Multiwavelength Long Term Monitoring and Spectral Engery Distribution Modeling of Bright Active Galactic Nuclei Markarian 421
Homi Bhabha National Institute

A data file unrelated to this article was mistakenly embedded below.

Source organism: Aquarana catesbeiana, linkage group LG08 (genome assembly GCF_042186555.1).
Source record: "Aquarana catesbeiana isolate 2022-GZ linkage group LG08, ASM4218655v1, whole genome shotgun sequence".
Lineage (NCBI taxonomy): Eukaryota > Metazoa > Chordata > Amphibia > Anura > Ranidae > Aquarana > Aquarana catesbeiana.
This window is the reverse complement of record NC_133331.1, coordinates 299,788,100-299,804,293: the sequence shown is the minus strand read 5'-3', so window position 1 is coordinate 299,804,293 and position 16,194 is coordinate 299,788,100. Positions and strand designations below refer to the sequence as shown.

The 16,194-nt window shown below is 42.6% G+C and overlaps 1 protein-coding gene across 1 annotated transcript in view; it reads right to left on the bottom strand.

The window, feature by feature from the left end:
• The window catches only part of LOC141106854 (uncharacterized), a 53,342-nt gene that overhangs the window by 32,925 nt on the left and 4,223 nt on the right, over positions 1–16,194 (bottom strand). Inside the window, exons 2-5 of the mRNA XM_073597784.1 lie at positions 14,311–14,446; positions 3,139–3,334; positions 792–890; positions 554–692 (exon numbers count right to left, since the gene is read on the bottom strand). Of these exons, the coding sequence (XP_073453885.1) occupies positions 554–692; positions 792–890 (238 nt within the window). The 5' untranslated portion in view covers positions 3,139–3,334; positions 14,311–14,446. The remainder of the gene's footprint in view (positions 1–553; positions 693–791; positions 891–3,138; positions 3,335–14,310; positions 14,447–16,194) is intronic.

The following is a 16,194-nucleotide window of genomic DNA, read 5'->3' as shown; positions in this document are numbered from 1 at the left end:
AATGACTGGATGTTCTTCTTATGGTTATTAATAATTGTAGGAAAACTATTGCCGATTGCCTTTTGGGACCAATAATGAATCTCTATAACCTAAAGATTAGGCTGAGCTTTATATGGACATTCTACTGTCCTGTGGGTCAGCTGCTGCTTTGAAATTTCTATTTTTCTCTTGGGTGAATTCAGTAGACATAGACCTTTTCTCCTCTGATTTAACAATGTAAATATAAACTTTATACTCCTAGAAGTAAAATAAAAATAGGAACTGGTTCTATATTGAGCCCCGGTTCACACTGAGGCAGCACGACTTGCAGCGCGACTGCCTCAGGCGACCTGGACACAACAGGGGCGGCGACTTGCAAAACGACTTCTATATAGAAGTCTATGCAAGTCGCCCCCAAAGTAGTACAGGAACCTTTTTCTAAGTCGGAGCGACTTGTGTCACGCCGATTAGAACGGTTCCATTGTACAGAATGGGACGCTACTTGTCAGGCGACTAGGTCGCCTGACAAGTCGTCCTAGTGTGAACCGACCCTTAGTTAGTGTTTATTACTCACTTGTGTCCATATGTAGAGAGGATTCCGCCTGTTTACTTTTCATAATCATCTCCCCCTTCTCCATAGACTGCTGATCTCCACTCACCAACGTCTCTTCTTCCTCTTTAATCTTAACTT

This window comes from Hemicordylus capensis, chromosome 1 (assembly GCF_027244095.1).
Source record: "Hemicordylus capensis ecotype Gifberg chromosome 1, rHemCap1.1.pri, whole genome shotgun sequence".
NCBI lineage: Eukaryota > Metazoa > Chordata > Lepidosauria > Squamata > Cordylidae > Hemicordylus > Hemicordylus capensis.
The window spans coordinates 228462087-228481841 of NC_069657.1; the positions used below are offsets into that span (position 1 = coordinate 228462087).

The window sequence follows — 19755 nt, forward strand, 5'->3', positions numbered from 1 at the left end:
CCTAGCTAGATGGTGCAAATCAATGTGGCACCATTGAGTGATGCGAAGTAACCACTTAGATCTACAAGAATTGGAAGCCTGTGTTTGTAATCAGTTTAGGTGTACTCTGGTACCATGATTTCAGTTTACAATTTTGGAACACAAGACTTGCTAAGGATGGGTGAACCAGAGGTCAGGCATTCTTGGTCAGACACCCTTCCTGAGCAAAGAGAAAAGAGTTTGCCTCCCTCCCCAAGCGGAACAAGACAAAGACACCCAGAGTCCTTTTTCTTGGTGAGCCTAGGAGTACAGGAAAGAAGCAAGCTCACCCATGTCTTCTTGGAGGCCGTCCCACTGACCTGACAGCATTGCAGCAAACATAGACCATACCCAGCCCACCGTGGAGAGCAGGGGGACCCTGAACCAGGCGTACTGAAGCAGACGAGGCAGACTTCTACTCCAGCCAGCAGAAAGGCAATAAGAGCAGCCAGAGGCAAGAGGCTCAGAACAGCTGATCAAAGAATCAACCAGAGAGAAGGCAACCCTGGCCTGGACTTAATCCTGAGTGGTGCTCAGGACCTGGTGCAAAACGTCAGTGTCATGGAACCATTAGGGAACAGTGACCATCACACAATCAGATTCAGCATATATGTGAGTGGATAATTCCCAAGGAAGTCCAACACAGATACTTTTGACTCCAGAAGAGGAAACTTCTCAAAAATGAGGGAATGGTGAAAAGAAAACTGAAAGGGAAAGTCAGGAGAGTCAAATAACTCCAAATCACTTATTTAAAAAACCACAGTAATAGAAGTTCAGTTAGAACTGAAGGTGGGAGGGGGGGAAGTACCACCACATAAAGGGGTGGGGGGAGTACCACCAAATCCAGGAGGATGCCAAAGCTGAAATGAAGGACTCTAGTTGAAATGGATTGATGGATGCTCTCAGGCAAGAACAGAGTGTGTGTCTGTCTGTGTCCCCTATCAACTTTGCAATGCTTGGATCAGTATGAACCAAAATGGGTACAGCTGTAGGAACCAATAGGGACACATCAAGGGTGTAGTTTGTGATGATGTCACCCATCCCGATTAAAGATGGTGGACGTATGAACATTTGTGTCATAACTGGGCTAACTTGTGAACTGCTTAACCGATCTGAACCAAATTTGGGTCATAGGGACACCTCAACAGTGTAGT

The studies reported in this thesis can be divided into three parts, namely, (a) the study of the performance of MAGIC telescopes below 100 GeV with the help of a New (image) Cleaning algorithm, (b) multiwavelength (MWL) study of the blazar Markarian 421 (Mrk 421), and (c) spectral modeling of Mrk 421 during a flare in 2010. The study on the performance of MAGIC telescopes below 100 GeV is important for the soft spectrum sources such as GRB, high redshift AGNs and pulsars. The sensitivity of the telescope at lower energies (a few tens of GeV) is poor primarily because of two reasons: poor gamma-hadron separation, and due to the presence of the noise produced by the Domino-Ring-Sampler (DRS4) chips. This is why it is difficult to identify the low energy events while lowering the analysis threshold. The New Cleaning algorithm showed that an improvement in the sensitivity of the MAGIC telescopes down to 40-50 GeV is possible with the standard triggered data. The work related to the analysis of very high energy gamma-ray data of Mrk 421 with MAGIC telescopes along with MWL data is aimed for the understanding of the source behavior in different wavebands. In this campaign, the VHE and X-ray observations were planned within 2 hours. During this campaign, the source was mostly found in low flux states. For a duration of 2 months in 2016, the source was found in a very low flux state in VHE gamma-rays and X-rays. The variability in the source lightcurve has been studied extensively with the help of hardness ratio and fractional variability. The long-term correlation between several lightcurves at different energy bands observed during this period has also been extensively studied (using discrete correlation function; DCF). In this study, a new spectral component at hard X-rays (15-50 keV) observed with Swift-BAT has been detected during the low state of the source in 2016 which does not agree with the log-parabola fit of the synchrotron hump. This thesis reports one of the very first studies of the flux distribution in an unbinned manner with two methods: the ’flux-profile’ method (similar to Kernel Density Estimator) and unbinned likelihood method, where the flux-uncertainties are also taken into account. These studies show that the MWL flux distributions mostly follow a LogNormal flux distribution which hints to a multiplicative process responsible for the variability of the source. The study related to the time-dependent leptonic modeling aims towards the characterization of a flaring episode of Mrk 421 in February 2010. The modeling of the spectral energy distribution (SED) of Mrk 421 is carried out with a time-dependent multi-zone radiation feedback model. The source showed a very high flux state in X-ray and VHE gamma-rays. In addition, a significant spectral slope hardening over a period of 24 hours can also be seen. On 15th February the SED was similar to the steady-state observed during 2009 (Abdo et al. 2011a). In the later days, the flux state changed significantly. On 17th February, the source was detected in a very high (and hard) state. With the help of the time- dependent leptonic model, all the three states during the outburst has been explained. The light-curve realizations for different energies for these days highlight the main differences between the role of different model parameters in shaping the emission profiles at different energies. This is one of the very first attempts made to understand a complete flaring episode using a cylindrical shaped emission region in a multi-zone scenario. In this study a general trend can be established which shows that as the flare evolves from a low- to a high-flux state, higher bulk kinetic energy is injected into the system with a harder particle population and a lower magnetic field strength.